• Unlimited: $100/year or $10/month
    • Pay-as-you-Go:
  • $2 per CC usage
  • $1 per site registration

51:56 - 52:44

  • Side Tabs for Chrome - Windows only! (Not Mac)

SpinRite

52:45 - 53:43 John Newcomb (Unknown)

SpinRite fixed a broken hard drive

Bluetooth security

56:09 - 01:36:42

  • Bluetooth came from Ericsson and shows its age
  • They wanted a new technology to allow them to link there phones to peripherals
  • They understood the need for security
  • It was released in 1994


  • In 1998 Nokia, IBM, Toshiba and Intel joined Ericsson to form the Bluetooth SIG
  • The idea is devices could find each other and interoperate
  • You can 'pair' devices so they can communicate and not all devices will have screens or input devices (e.g. speakers)
  • A major security problem has been with people leaving Bluetooth devices in discoverable mode


  • Steve recommends turning off Bluetooth completely when not using it, not just turning off discoverability
  • Bluetooth is very power lean
  • Bluetooth operates on the 2.4 GHz band and this gives a range of about 10 m but this can be extended with a more powerful receiver


  • Every Bluetooth device has the equivalent of a MAC address
  • There is a 48-bit unique ID for every device


  • During the pairing process the devices:
    • Exchange their 48-bit ID
    • Agree upon a 128-bit key which is stored in a database
    • A 248 character name can also be assigned
    • This is then stored in a database


  • There is a range of pairing authentication based on a pin
    • Some devices offer no security with a weak pin and others strong security with a strong pin
  • This pin provides a way of authenticating the devices that a man in the middle can't spoof
  • Some devices like speakers have no way of entering a pin but the risk of a man in the middle attacking your speakers is low
  • Other devices like keyboards that are paired to computers require you to enter a pin displayed on the computer via the keyboard
    • The standard password length for things like this is 6 characters which gives 1 million possible passwords, and due to the short time frame in which it is entered makes brute force infeasible


  • Once devices are paired they use an interference avoidance technology called frequency hoping
  • Up to 8 devices can be connected together, 1 master and 7 slaves
  • The masters MAC address provides the pseudo random sequence for frequency hoping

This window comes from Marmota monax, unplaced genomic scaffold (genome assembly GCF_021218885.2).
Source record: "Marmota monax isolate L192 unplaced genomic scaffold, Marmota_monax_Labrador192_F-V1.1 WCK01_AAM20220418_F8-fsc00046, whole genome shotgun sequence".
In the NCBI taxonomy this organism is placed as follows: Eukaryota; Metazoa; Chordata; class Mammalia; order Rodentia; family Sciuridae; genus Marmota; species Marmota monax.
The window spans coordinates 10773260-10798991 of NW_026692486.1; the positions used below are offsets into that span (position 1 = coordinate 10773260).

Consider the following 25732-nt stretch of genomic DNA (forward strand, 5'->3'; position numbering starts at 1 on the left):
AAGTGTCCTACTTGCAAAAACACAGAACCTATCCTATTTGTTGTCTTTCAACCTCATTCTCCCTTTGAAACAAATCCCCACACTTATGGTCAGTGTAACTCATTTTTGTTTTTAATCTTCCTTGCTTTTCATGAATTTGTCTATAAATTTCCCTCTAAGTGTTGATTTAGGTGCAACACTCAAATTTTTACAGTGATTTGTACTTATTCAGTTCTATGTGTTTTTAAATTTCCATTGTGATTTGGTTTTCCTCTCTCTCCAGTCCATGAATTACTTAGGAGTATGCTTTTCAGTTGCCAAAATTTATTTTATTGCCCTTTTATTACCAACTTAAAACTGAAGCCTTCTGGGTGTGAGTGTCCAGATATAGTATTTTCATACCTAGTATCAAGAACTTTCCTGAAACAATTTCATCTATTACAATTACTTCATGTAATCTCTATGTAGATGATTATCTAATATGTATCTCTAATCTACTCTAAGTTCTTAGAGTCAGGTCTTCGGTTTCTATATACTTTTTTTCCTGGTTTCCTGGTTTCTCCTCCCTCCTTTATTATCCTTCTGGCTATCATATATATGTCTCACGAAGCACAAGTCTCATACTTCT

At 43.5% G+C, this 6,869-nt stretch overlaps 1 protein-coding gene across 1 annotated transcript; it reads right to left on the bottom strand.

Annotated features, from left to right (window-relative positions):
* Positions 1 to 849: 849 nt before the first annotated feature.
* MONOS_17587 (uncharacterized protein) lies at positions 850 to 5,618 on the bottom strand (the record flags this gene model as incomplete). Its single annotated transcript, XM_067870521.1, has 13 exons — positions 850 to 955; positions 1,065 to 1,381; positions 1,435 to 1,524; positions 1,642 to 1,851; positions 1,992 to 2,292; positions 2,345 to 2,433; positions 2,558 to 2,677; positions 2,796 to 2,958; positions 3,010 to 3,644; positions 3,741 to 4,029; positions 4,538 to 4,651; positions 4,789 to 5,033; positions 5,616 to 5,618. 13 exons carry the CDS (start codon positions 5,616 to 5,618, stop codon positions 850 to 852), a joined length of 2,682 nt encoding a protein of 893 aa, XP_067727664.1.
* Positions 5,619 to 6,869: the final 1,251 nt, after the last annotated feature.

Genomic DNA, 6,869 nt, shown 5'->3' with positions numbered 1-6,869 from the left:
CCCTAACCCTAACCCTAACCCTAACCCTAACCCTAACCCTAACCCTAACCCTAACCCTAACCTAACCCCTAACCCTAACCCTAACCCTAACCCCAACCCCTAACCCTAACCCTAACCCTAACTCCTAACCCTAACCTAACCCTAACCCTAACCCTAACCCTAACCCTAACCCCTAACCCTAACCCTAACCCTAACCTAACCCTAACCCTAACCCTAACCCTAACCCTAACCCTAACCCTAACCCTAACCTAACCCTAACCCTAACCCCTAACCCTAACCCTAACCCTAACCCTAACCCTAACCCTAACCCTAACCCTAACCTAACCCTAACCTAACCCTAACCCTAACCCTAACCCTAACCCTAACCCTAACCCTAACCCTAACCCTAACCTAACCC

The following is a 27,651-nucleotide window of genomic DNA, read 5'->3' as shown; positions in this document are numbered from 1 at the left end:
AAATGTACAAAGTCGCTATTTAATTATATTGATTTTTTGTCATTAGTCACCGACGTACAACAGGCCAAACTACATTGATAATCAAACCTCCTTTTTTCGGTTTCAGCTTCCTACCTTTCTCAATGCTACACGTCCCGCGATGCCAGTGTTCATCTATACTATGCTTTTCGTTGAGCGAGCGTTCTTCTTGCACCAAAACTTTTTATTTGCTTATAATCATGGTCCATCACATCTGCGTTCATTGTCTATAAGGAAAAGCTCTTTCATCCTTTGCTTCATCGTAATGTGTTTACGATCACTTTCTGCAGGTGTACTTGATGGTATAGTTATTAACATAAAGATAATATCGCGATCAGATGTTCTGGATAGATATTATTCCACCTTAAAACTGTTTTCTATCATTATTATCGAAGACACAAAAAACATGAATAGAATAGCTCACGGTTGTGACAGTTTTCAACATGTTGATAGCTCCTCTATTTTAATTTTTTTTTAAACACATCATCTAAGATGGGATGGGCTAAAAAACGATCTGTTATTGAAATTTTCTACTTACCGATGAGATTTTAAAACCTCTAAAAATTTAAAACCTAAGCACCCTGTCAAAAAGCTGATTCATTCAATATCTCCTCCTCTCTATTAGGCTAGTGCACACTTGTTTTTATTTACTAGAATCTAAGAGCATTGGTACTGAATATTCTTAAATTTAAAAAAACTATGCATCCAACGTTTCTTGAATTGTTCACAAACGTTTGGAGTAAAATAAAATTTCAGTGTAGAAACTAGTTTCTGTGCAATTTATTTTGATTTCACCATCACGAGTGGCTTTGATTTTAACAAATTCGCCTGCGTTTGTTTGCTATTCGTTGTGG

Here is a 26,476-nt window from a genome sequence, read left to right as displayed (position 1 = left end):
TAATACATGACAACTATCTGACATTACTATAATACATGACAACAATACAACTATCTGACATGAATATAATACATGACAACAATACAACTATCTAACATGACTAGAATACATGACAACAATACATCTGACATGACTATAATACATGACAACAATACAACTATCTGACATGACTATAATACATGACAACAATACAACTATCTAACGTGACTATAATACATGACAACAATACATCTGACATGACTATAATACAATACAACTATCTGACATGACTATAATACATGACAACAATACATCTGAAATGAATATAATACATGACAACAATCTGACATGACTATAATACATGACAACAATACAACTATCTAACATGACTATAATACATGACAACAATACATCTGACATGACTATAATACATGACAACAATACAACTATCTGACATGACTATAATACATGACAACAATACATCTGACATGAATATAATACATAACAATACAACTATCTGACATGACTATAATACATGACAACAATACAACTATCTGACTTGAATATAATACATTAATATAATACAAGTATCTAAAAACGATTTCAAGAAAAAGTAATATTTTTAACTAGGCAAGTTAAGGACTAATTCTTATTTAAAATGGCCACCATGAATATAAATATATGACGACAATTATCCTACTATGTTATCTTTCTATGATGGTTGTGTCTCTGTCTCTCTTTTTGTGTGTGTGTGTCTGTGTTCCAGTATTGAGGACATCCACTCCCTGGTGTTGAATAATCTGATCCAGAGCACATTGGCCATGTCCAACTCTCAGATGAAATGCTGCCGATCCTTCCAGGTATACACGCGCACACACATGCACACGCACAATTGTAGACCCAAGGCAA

• This is done not to avoid bad guys but to avoid interference on a frequently used frequency
  • Newer devices used adaptive frequency hoping where they note any frequencies with a lot of interference and avoid hoping to them


  • The nominal data rate for Bluetooth is 1.0 Mbit/s but due to overhead you only get about 721 kbit/s
  • Later on enhanced data rate technology was added, using phase modulation they send 2-3 signals at once and can run at 3 Mbit/s and so you get about 2.1 Mbit/s


  • When this was created AES didn't exist and RC4 was patent encumbered
  • So Ericsson made up their own encryption
  • It's bad and although it hasn't been broken yet it's because no one tried very hard
  • They used a pseudo random sequence generator which is good
  • They used shift register (linear feedback shift registers)
  • A shift register is a string of bits which shift in one direction on a clock pulse
  • You take multiple taps (clock pulses) on the shift register and XOR those to the output which is fed back to the input
  • It does this 4 times giving 128 bits
  • This is a bad way to do it as assume the input is all 0's and you tap it three times
  • You XOR this and the output is still all 0's


  • The cryptographic key is derived from the secret key originally shared, random numbers, a shared random number, 48 bit masters device address and 26 bits of the master devices clock
  • So every single packet has a different key due to the bits from the clock
  • This is then loaded into the 4 shift registers and finite state machine and run forward 200 clocks and the last 128 bits are used as the key
  • You then XOR this key with the plain text to get the cipher text
  • This complicated mess makes it hard for devices to interoperate


  • More Bluetooth hacking in a few weeks!

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Production Information

  • Edited by: Tony
  • Notes: